The Fringe Files – Episode 5: “It’s proof that she was here”

Well this has been a long-time coming. Back in September, when I was figuring out what I wanted to blog about for the rest of the year, I came up with the idea for the “Fringe Files”. Fringe was entering its final season, so I wanted to write about every episode as it aired, like I did with Lost’s finale season. Only I stopped blogging and I stopped watching TV. Now that we’re in 2013, however, I’m getting back into the swing of things, and I’m finally watching the fifth and final season of Fringe, so I thought that I may as well record my thoughts as I viewed, no matter how random and scattershot.  By this point, the finale has already aired, and if you’re reading these, you’ve probably already seen it. So have I. I didn’t, however, want to simply upload 12 blog entries over the course of 3 days, so I’m spreading them out and continuing to post two a day. as the series finale airs later this week. So here we go. Spoilers, obviously, to follow.

Fringe 5×05 – “An Origin Story”

“Your pain is her legacy to you both. It’s proof that she was here.”

Peter and Olivia are not in a good place when this episode begins. They’ve both lost a child. Olivia asks “Why would we get her back just to lose her again?” And that’s the question, isn’t it? It’s not always the same question, but whenever someone dies, we ask “Why?” It’s part of the grieving process. We always want to know why, and I, as a viewer, also wanted to know why. Peter and Olivia may not have their answer yet, but I’ve got mine.

Etta’s death has set into motion a chain of events that will ultimately affect the outcome of this season. Olivia and Peter’s arcs for this season have been set before them.

Olivia is heartbroken. She’s lost her daughter and now she’s worried about losing Peter as well. She sees the look in his eyes. She knows how close he is to going over the edge and she’s afraid that once he does, he’ll never come back. Walter sees this and brings Olivia a tape he found of one of Etta’s birthdays. At first she’s too afraid to watch it, knowing that once she does, it means accepting what has happened, but she does watch it. She watches it after seeing that Etta has become the face of the resistance. She sees that her daughter’s death was not in vain and that she died for something that means something. Olivia comes to terms with what has happened and decides that she’s not going to lose Peter as well, but it may already be too late.


While Olivia is in a state of shock and sadness, Peter is simply angry. His anger comes from the thought that Etta may have died for nothing. Walter’s plan is getting them nowhere. In Peter’s mind, the only way for Etta to be remembered is if they win this war. In his desperate search for vengeance, he develops a dangerous, fool hardy plan (like father, like son). The Observers are using a wormhole to transport technology back from the future, technology which will be used to finish building the air polluting machines that the Observers require to thrive in our atmosphere. Walter hypothesizes that if anti-matter is used to destroy the wormhole, the act of closing the door, as it were, would lead to the other end of the wormhole becoming a black hole which would suck the Observers, and their operation, into it. It wouldn’t win the war, but it would set them back quite a ways. The key to this plan is discovering how to work the device the Observers use to open the wormhole. If they can open the wormhole first, then they can thwart the Observers plan. Luckily for Peter, the resistance has captured an Observer. Using his skills of interrogation (which do not include torture), Peter is able to correctly assemble the device. Or so he thinks. The plan fails and we discover that the Observer was merely toying with Peter. Now he resorts to torture. The Observer doesn’t care about his death, however. They don’t have emotions. They don’t feel. Humans are like ants to them, not worth the time it takes to even consider their existence. The Observer’s see Etta’s death as irrelevant. She was there, now she is not. That is all. This is unacceptable to Peter. Remember, he believes that they need to win this war for Etta’s death to have meant something. Olivia knows that this is not the case, that the Etta’s death already means something, but Peter doesn’t know this. He doesn’t see this. He is so blinded by rage and desperation, that in his mind, there is only one option. “I would be ten times what you are if I had that tech in my head!” And we see a realization begin to form in Peter’s eyes. Of course, at the end of the episode, Peter removes the device from the Observer’s head and implants it in his own. And so it begins.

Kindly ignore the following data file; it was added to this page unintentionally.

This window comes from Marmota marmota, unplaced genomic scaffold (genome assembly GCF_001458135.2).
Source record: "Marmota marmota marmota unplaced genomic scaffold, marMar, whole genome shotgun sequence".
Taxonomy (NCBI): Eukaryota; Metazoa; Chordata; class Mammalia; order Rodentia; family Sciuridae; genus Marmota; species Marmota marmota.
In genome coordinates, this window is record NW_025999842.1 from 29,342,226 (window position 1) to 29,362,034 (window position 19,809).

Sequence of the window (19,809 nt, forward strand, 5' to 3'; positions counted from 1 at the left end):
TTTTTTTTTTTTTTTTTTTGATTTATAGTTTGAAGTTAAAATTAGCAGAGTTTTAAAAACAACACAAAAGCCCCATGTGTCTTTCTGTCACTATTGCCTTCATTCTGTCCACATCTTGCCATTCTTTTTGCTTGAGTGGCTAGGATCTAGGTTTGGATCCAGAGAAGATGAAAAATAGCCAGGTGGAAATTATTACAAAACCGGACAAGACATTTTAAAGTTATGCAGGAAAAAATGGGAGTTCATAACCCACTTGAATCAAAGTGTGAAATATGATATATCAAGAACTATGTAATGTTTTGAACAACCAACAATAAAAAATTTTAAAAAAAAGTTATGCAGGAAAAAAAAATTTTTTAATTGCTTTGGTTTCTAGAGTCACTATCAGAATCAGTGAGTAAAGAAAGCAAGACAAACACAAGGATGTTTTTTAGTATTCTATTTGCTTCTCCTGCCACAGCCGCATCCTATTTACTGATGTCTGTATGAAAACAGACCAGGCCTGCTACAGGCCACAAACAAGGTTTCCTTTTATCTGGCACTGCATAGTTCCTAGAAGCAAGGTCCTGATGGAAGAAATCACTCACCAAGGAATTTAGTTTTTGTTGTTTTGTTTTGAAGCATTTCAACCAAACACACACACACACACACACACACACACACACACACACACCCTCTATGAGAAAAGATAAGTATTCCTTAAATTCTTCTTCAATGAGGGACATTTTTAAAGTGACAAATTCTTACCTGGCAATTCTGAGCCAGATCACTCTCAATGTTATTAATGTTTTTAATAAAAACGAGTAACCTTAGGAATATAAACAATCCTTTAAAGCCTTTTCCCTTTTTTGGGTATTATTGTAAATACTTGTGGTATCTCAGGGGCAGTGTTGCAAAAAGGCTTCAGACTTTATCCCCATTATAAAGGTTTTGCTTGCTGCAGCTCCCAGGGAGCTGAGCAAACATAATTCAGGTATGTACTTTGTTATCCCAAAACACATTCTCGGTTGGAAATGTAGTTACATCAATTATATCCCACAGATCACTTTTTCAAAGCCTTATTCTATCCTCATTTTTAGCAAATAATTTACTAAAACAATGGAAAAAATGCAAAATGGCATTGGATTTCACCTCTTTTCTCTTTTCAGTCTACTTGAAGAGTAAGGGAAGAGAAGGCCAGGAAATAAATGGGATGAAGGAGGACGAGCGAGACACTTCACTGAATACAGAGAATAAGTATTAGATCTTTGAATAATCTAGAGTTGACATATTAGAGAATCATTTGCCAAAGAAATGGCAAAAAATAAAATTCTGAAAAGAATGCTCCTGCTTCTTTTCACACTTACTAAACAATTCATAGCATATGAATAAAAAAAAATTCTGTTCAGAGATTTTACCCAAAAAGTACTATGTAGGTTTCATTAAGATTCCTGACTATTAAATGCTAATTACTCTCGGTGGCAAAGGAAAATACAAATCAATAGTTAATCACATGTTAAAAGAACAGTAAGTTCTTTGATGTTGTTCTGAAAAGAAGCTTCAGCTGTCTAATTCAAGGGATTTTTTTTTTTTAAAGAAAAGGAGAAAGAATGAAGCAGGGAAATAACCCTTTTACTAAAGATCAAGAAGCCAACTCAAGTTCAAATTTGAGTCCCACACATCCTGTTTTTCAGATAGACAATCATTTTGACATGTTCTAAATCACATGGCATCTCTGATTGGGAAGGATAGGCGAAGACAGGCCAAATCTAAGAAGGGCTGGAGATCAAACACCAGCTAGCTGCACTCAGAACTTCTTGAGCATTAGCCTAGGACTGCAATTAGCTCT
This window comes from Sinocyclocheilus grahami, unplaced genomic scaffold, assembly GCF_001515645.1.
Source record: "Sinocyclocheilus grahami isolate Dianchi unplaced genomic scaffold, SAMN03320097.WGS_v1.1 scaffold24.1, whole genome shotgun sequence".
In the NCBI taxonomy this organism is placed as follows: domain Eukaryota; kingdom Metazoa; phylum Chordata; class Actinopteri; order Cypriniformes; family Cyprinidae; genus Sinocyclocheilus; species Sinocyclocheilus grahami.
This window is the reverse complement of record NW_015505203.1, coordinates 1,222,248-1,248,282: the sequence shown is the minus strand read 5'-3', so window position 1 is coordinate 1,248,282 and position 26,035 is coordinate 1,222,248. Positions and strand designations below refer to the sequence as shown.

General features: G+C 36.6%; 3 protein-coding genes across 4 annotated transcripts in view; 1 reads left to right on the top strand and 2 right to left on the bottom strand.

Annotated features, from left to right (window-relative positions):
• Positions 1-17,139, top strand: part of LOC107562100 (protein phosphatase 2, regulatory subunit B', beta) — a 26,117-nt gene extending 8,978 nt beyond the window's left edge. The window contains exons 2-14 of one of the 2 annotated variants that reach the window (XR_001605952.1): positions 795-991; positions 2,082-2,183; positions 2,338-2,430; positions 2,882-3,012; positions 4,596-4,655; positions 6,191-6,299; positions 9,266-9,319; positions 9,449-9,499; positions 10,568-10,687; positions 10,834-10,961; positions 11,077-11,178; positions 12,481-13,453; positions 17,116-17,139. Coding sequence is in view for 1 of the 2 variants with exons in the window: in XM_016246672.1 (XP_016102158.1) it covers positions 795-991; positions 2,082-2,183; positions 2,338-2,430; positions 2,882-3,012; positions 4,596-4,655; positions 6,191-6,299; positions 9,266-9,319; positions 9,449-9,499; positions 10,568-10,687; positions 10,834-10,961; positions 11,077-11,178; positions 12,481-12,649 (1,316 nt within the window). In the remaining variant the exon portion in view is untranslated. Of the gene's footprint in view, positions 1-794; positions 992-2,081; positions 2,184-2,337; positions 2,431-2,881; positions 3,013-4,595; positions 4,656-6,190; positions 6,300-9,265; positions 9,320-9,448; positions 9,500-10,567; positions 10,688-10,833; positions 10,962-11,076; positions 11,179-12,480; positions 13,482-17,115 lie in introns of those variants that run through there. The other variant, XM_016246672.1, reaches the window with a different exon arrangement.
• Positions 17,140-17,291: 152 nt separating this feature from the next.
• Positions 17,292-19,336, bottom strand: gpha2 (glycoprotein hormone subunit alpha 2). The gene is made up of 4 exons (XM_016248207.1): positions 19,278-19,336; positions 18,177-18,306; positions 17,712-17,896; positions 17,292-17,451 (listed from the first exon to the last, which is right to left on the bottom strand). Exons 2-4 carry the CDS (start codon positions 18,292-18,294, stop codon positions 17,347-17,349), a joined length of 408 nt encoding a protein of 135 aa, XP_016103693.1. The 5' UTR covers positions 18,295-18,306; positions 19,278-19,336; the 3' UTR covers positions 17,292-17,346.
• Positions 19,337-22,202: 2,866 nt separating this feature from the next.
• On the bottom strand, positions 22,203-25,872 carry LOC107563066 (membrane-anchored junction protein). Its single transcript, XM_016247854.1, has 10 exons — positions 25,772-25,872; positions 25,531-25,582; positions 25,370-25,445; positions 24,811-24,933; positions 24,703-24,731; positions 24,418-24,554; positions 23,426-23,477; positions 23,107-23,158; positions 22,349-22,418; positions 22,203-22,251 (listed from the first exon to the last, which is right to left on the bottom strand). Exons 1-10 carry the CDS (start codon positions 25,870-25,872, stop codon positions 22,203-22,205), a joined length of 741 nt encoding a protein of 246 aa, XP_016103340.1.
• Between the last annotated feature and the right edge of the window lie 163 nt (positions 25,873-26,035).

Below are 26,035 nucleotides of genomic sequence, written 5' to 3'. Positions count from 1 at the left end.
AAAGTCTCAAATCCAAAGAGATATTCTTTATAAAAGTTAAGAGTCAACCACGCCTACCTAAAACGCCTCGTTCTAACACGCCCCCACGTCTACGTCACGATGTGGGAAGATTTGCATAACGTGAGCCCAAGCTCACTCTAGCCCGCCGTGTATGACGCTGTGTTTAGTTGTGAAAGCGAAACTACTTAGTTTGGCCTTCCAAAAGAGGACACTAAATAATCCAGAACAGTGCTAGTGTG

An Origin Story

I read a theory that suggested that the “origin story” referred to in the title of this episode was that of the Observers, or at least of September. Their origin? A man driven by hubris and revenge takes foreign technology and inserts it into his head, becoming the first Observer. Could Peter really be the first Observer? He’s been much more connected with them than anyone else throughout the entire run of the show, and wasn’t it always the Observers who said “the boy must live”? Did September save Peter from drowning because he IS Peter (I can’t remember if it was September who saved him or not)? I’m reminded of that Fringe Comic-Con video for Season 4 in which Peter was dressed as an Observer. Could this really have been the end game all along? Maybe it’s a little far-fetched, but if that’s what is happening here, then kudos to the writers for laying the groundwork for this. Right or wrong, I can’t wait to see the ramifications of this action.


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